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The line item veto.



February 02, 2011 – Comments (11)

Is anyone against it and why?

11 Comments – Post Your Own

#1) On February 02, 2011 at 7:40 PM, kdakota630 (29.07) wrote:

I always thought it was a good idea but apparently it's been ruled unconstitutional.

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#2) On February 02, 2011 at 7:58 PM, ChrisGraley (28.63) wrote:

Yes, and I can see how it is a violation of the presentment clause of the constitution, but let's assume it was passed by amendment to that clause, how do other's feel about it?


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#3) On February 02, 2011 at 8:27 PM, brickcityman (< 20) wrote:

I think its dangerous... 


For one thing it represents further encroachment of the executive branch on the legislative.  This blurrin of the lines not only threatens the balance of power, but also reduces accountability in both.


And, perhaps more importantly, it will make for ineffective legislation....


Case in point:  California


California's ballot iniative process lets people vote for all the "popular" stuff (spending XX Billion on the flavour dujour) without having to account for the not-so-popular stuff (figuring out how to pay for it within the context of the larger budgeting process).    


I believe the line-item veto will have the same effect...  Proponents might argue it would be a good way to eliminate pork from bills, but I tend to think it will have the net inverse effect.

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#4) On February 02, 2011 at 10:00 PM, ChrisGraley (28.63) wrote:

interesting brickcity,

I'm thinking that it would lesson that effect because everyone knows in this case who to point the finger at. If the President doesn't scratch it, then he must be for it.

My opinion is that the pork gets passed along because people don't know who is resonsible for it. When it gets passed with the line item veto, the President is responsible for it.

My greater fear was a President claiming to pass a bill after he eliminated everthing that was the purpose of the bill, but I'm thinking that the legislature would be vocal enough to squash that.

Anyway people, please add more input.

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#5) On February 03, 2011 at 1:39 AM, FleaBagger (27.35) wrote:

The problem with the U.S. government's budget is not the pork spending, or the unpopular spending, but the popular spending.

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#6) On February 03, 2011 at 8:03 AM, ChrisGraley (28.63) wrote:

So Flea do you think that this would make popular spending easier?

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#7) On February 03, 2011 at 9:18 AM, Melaschasm (< 20) wrote:

Allowing the president to cut the pork sounds great, but is an unlikely outcome.  It is much more likely that this will be used to upset the balance of power.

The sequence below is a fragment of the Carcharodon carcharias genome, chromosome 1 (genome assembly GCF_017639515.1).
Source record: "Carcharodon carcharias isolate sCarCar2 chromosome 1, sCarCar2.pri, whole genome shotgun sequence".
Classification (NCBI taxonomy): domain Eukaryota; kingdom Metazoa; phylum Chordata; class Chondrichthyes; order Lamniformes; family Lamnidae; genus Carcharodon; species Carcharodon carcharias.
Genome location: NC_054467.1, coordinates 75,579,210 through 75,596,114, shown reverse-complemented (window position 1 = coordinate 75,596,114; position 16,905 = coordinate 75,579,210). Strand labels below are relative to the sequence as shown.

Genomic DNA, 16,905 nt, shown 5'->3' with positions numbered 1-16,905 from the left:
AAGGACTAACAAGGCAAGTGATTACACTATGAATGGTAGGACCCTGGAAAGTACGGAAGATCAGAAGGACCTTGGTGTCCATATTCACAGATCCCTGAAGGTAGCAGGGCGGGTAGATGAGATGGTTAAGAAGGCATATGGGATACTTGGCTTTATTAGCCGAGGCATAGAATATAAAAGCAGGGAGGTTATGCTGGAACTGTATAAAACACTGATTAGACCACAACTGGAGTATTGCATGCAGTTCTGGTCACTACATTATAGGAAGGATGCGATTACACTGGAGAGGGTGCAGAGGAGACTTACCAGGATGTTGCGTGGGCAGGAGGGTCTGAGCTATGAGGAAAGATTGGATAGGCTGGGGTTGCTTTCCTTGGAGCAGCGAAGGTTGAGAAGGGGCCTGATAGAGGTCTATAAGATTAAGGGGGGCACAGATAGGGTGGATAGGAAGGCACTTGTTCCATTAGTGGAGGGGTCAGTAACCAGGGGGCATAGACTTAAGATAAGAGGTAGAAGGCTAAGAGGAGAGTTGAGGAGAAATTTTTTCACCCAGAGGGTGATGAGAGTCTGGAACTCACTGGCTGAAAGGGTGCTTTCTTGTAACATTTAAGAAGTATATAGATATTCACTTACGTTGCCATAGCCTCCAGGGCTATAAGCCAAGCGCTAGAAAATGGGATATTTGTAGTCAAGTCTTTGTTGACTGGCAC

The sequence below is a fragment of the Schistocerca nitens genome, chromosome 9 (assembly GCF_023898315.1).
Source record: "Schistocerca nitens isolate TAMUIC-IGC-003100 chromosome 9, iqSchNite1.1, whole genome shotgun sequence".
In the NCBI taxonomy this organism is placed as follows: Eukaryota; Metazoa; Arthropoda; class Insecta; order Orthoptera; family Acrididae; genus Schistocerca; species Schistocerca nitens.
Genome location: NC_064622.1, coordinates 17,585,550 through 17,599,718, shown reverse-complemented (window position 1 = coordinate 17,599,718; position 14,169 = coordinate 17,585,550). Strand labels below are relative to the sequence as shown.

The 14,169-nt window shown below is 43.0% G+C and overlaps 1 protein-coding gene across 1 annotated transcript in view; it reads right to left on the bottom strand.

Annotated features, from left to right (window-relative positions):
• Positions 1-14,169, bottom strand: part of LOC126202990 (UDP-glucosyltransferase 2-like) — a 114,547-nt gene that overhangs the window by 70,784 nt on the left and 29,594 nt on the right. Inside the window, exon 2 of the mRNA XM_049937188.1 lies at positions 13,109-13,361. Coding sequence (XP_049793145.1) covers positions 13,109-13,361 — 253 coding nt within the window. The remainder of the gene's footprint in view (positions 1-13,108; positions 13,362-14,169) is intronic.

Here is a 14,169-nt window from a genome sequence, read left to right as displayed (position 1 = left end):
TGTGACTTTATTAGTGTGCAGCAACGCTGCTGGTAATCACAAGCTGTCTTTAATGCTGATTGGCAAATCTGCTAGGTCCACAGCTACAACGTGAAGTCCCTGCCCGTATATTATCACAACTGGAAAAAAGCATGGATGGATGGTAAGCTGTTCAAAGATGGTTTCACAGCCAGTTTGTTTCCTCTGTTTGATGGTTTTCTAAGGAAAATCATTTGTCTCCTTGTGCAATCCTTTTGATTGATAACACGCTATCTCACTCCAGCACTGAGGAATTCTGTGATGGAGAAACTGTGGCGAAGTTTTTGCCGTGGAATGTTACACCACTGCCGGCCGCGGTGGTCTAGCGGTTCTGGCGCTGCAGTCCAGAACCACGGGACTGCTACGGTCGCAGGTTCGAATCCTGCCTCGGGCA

Imagine a compromise bill with big tax increases and big spending cuts, then Obama vetoes the spending cuts.

Or imagine a compromise with offseting big tax cuts and increases, and big spending increases and cuts, then the republican president vetoes all the tax and spending increases.

The line item veto would be a vast shift in power from congress to the executive branch.

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#8) On February 03, 2011 at 9:54 AM, kdakota630 (29.07) wrote:

This is pretty basic, but I felt that anything that cuts something from the budget was something I was in favour of.

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#9) On February 03, 2011 at 10:38 AM, devoish (82.19) wrote:

I am against it. Too much power to the President.

Plus I think it is cowardly on the part of Congress, who should be obligated to "line item legislation" delivered to the Presidents desk. That way we'd know where everybody stands.

In addition I would like to be able to allocate my tax dollar as I would like it to be spent. That way you could spend all your taxes on the Constitutionally mandated
"provide for the common defense" and I could see mine spent on "promote the general welfare".


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#10) On February 03, 2011 at 1:16 PM, smartmuffin (< 20) wrote:

Yeah, I'm kinda nervous about it.

 Congress could pass a bill saying, for example, "We'll raise the debt ceiling but only if you balance the budget" and the President could then just cross out the annoying little "balance the budget" part.

I can see how it might have worked a long time ago, but these days bills are so long and full of legalese that the President, with the right cross-outs, basically gets everything he wants and nothing he doesn't.  I used to be for it, but I think the executive branch ALREADY has more power then it was ever meant to, and this would just increase it by a lot.

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#11) On February 03, 2011 at 2:22 PM, ChrisGraley (28.63) wrote:

I wish I could get the line item veto. on my tax forms as well.

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